Need to add a 220 volt plug for a new range

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  #1  
Old 01-19-07, 10:29 AM
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Question Need to add a 220 volt plug for a new range

I currently have a stove top in my kitchen that is 15 years old and needs to be replaced. I also have a wall oven which also need to be replaced. My thought is to purchase a free standing electric range to replace both. The stove top is hard wired to an electric box under the cooktop. I would like to install a 220 volt plug, since the wire is already connected to the service panel. I'm not sure if I should purchase a 220 volt receptacle that can handle 3 or 4 prongs. When I pulled the cover off the box I did see a Brown, Red and White wire. There also was a bare copper wire that was attached to the electric box.

Thanks for any assistance...
 
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Old 01-19-07, 10:49 AM
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> 220 volt receptacle that can handle 3 or 4 prongs.

All new range installations require a 4 prong receptacle and the matching 4 wire cord on the range. Also, consult the installation manual for the range for proper installation of the 4 wire cord; you will probably have to remove a bonding strap inside the range's electrical box.

> When I pulled the cover off the box I did see a Brown, Red and White wire.

The existing wires need to be #8 AWG with a 40A breaker to support a freestanding range; #6 AWG with a 40A or 50A breaker is also acceptable. If they are only #10 AWG, then the wires are not substantial enough for a range. Examine the cable or wires for markings indicating the AWG.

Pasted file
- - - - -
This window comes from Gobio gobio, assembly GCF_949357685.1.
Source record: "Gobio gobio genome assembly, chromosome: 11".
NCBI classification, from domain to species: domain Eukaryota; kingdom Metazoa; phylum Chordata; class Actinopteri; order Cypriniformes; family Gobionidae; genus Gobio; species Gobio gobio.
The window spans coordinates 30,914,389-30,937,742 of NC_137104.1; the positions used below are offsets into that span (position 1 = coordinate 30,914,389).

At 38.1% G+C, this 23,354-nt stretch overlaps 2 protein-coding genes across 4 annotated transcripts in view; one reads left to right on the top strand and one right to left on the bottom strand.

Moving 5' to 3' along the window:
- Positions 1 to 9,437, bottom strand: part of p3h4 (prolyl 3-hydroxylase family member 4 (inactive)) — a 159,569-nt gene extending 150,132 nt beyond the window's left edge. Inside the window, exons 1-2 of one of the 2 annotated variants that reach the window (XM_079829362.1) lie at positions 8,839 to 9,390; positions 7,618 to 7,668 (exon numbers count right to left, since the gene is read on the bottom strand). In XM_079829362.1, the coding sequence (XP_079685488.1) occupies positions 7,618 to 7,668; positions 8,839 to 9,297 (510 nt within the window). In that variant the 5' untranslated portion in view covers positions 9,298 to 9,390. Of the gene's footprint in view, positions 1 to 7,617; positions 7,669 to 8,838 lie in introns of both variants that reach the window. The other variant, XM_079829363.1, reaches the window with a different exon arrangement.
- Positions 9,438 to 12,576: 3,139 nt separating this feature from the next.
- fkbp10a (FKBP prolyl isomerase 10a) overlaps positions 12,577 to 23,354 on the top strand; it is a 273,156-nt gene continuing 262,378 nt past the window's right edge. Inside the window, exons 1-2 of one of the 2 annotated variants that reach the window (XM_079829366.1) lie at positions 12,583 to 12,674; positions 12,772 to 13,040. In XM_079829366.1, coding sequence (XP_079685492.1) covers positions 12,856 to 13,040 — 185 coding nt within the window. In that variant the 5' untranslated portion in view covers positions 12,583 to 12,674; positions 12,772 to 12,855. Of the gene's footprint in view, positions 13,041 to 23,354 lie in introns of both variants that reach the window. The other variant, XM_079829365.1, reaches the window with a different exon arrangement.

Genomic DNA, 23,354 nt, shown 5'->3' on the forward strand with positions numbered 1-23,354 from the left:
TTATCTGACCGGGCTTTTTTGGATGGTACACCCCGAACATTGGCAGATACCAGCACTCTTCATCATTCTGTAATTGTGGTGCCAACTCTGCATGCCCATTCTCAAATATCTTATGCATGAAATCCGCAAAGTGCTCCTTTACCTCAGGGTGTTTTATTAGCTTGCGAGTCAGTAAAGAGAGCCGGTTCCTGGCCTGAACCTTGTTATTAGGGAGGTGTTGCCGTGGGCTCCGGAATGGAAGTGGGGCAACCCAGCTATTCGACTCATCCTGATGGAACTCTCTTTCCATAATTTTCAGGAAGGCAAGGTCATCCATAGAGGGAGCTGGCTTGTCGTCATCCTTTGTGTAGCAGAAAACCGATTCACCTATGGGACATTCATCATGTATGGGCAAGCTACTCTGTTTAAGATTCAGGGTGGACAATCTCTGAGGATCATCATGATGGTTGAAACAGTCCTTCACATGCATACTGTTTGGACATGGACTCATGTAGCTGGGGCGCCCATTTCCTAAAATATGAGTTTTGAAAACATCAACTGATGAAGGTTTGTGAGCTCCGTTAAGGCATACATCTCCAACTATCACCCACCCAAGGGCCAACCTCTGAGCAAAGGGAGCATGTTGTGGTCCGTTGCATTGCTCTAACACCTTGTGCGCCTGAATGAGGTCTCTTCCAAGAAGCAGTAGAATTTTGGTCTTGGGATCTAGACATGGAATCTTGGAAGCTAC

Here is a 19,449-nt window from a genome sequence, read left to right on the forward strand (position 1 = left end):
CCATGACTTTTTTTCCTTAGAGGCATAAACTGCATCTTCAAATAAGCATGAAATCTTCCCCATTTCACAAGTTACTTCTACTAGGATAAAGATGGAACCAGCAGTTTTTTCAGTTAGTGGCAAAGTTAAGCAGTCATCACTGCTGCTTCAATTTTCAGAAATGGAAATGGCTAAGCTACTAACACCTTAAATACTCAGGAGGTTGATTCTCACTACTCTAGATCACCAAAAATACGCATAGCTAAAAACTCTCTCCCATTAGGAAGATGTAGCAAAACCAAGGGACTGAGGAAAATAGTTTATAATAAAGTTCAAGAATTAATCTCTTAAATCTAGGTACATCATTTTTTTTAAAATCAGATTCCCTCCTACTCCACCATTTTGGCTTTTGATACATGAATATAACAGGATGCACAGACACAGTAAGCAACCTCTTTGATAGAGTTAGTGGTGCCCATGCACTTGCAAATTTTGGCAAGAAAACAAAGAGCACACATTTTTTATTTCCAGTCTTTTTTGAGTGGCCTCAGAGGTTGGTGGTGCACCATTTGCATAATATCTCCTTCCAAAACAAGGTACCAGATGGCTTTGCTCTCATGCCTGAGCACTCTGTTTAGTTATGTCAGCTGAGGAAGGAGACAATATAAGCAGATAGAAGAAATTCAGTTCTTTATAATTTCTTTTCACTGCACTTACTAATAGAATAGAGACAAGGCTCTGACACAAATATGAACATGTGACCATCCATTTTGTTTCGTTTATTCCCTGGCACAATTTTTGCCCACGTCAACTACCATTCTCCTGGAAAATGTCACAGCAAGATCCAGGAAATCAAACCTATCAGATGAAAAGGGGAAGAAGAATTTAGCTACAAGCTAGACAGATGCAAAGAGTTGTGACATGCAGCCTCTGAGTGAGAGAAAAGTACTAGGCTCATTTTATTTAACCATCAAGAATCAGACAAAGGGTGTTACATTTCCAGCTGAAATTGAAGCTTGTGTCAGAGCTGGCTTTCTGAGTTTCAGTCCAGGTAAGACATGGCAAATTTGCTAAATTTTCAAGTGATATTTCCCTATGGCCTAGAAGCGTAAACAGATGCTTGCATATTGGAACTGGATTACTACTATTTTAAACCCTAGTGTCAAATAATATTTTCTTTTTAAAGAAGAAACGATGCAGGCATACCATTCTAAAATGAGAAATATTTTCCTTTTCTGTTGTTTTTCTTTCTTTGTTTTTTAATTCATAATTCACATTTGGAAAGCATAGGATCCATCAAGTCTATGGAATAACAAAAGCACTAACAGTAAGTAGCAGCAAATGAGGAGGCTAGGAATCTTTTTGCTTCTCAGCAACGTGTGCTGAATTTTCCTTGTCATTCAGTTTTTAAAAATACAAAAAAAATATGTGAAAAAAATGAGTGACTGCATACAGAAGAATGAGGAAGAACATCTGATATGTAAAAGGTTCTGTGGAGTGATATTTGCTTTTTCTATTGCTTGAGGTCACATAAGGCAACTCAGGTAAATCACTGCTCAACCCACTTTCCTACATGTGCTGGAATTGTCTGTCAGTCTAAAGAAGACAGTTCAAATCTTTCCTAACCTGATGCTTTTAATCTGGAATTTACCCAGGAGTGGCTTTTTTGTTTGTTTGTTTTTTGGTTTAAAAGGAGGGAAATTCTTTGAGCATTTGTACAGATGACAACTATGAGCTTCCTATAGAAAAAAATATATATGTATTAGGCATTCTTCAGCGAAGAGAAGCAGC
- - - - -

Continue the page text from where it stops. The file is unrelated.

> There also was a bare copper wire that was attached to the electric box.

When you install the receptacle, both the receptacle and box itself should be grounded with pigtails of #10 wire fastened with a wirenut to the incoming bare copper ground.
 
  #3  
Old 01-19-07, 11:43 AM
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Question 220 volt receptacle

I have examiner the wire leading to the cooktop and can't find any markings on the wire. Also, my current stove top is connected to a 30A breaker. it looks like I will need to replace the breaker as well. Any ideas on that one?

Thanks
 
  #4  
Old 01-19-07, 11:45 AM
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To be absolutely certain about the wires, you need to measure the thickness of the copper conductor.

However, being as this was a stand alone cook-top, and a not a full blown range, it is unlikely that the wires are any larger than 10 gage.

I suspect you will need to buy cable (I recommend 6 gage, even if 8 gage will do), the breaker and the receptacle.
 
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